If a PTI report is to be believed, then the Indian government is in the last stages of issuing a social media policy regulation to check “misuse” of the digital medium in what it deems spreading “anti-national propaganda”, and conspire against the nation.
The draft regulations are intended to comb social media for anti-national and possibly “seditious” speech, as well as to keep a tab on national security related correspondence, if sources divulging sketchy details of a top-level meeting held on these issues are to be believed.
The report says that currently there are only rough guidelines – a set of do’s and don’ts – for the social media, but given the emphasis and the tone and tenor of certain erstwhile utterances of Union ministers such as Venkaiah Naidu, the forthcoming regulatory guidelines might have drastic implications for India’s digital freedom of expression.
Of course, there’s a major concern when it comes to spreading rumours on social media, fake news and propaganda via WhatsApp, Twitter, Facebook and websites dedicated to planting false stories with the intention to tear apart the social fabric. Of late, there have been numerous cases of blatantly fake stories busted on portals such as Altnews, Boom Facecheck and others, which fact-check with a frenzy and do a much-needed social service separating the true from the false.
The ‘anti-national’ bogey
However, can we have a set of rules aimed at eliminating something as fuzzy and undefined as “anti-national” or “anti-India” speech? While misuse of social media is a definite matter of concern, we need to ask what sort of a central government policy can we expect from this regime which is already facing a barrage of criticism for its clampdown on press freedom.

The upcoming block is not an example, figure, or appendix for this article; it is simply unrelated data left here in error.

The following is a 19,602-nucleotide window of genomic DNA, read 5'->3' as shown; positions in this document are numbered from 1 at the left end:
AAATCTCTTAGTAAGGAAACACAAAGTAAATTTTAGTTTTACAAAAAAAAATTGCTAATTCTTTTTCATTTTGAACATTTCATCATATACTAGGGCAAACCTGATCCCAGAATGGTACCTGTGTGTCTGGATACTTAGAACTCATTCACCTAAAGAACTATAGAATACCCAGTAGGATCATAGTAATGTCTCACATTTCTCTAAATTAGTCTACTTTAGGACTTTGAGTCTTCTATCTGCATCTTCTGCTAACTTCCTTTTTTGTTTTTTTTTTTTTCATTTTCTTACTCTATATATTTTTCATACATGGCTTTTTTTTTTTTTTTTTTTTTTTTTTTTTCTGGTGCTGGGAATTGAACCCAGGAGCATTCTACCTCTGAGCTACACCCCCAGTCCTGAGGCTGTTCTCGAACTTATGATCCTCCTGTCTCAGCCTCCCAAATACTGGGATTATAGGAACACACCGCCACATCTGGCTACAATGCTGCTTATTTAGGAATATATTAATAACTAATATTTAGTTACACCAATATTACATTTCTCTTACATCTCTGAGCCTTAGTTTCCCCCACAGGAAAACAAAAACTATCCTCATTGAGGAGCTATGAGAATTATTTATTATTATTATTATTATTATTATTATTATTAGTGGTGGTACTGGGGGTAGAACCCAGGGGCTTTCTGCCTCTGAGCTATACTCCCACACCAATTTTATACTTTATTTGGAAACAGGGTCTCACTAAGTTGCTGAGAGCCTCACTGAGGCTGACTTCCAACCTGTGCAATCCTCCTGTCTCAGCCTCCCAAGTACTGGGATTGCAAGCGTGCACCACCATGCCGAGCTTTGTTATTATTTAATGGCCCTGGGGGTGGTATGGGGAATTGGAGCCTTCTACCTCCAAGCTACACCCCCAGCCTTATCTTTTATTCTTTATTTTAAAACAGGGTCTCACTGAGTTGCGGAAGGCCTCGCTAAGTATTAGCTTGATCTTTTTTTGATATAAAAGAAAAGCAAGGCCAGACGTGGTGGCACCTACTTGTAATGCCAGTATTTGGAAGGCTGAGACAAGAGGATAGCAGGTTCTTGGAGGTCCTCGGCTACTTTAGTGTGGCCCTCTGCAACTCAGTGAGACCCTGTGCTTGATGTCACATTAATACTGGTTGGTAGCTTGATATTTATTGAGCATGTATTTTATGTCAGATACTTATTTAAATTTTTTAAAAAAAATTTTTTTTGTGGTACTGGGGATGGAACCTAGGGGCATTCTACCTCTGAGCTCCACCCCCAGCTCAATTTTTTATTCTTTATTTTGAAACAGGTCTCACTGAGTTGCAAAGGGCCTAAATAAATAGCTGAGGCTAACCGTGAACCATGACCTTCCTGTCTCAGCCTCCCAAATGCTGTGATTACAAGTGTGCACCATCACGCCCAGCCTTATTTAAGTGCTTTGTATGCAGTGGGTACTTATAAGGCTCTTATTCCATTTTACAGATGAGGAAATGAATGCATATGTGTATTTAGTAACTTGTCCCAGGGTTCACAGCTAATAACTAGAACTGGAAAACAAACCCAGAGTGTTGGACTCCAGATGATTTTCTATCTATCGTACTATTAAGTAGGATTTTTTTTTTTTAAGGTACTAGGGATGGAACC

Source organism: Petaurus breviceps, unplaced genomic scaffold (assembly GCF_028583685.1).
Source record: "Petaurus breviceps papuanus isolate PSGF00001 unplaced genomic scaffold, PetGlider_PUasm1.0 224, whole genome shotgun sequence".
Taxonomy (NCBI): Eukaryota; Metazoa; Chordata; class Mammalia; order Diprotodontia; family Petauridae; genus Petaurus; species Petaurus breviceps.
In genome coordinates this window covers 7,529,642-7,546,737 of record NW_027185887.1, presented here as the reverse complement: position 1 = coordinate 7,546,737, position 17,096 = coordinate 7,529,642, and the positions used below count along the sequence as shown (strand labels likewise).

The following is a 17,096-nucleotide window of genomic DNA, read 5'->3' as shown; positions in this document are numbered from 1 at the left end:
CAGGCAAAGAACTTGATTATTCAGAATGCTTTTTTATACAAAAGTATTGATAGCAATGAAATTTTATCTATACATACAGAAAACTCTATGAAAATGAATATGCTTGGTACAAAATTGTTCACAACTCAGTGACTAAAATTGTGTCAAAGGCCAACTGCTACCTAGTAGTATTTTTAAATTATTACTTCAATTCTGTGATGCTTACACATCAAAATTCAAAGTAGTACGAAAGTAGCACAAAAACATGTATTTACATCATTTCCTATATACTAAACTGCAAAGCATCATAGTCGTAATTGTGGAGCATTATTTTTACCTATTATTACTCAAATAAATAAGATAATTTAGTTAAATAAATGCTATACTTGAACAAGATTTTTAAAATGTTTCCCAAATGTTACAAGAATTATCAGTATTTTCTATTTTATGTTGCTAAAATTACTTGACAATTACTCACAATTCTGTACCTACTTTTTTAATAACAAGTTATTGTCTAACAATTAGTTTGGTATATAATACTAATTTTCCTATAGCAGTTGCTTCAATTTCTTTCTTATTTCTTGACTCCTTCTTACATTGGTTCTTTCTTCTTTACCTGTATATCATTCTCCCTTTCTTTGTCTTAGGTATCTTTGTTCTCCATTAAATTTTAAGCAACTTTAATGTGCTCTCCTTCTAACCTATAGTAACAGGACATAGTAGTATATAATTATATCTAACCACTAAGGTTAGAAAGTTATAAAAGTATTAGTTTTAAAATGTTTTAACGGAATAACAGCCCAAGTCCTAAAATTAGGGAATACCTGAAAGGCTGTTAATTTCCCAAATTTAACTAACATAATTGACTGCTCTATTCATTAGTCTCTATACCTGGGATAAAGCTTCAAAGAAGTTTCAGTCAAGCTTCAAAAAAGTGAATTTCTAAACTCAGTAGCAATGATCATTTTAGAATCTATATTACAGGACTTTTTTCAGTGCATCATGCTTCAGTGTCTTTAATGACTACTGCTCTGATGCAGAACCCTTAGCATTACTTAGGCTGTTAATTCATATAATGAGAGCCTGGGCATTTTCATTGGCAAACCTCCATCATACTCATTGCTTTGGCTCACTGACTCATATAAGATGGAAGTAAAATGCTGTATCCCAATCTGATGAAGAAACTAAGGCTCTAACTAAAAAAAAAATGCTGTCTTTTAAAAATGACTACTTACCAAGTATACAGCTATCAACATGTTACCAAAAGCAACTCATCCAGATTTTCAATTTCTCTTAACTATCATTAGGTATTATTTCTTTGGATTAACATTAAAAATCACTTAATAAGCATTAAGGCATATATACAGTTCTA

According to the PTI report, “the stake-holders are discussing ways to finalise a policy to help intelligence agencies and security forces effectively deal with any propaganda”. In addition, the report says, “The infrastructure requirements like manpower and technological needs for monitoring of the social media are also being finalised”.
This is, however, not something that wasn’t expected. In fact, guidelines and frameworks have been brewing for about a year now, with the Union ministry of communications and information technology approving something of a regulatory format for social media use among public servants and those working in government offices.
Titled “Guidelines for Use of Social Media by Government”, this 38-page document has this to justify issuing the regulations around social media use in government departments and ministries and bureaucracies:
“[M]any apprehensions remain including, but not limited to issues related to authorisation to speak on behalf of department/agency, technologies and platform to be used for communication, scope of engagement, creating synergies between different channels of communication, compliance with existing legislations etc.”
The platforms listed out in this document include social networking sites such as Facebook, microblogging sites such as Twitter, blogs, video blogs and sharing sites such as YouTube, Wikipedia and affiliated websites. In addition to these benign guidelines, in July 2016, the department of personnel and training (DoPT) took out a proposal forbidding government officials from criticising the government on social media.
Return of Section 66A?
In March this year, Union Minister Venkaiah Naidu, in an interview to India Today TV’s Rahul Kanwal, said that the government is mulling in reworking the sedition law, which, for all practical purposes, must ideally be junked immediately.
While Congress MP Shashi Tharoor had filed a private member Bill last year to read down the sedition law from the Indian Penal Code, it seems the Modi government is finding it more than useful to beat dissenting individuals with, including the bunch that’s popularly known as the “azadi gang”.
However, what’s even more striking is the fact that the government’s utterances and the sources reveal the possibility of a revivification of the done and dusted Section 66A of the Information Technology Act 2000, which was struck down by the Supreme Court on March 24, 2015 for being unconstitutional.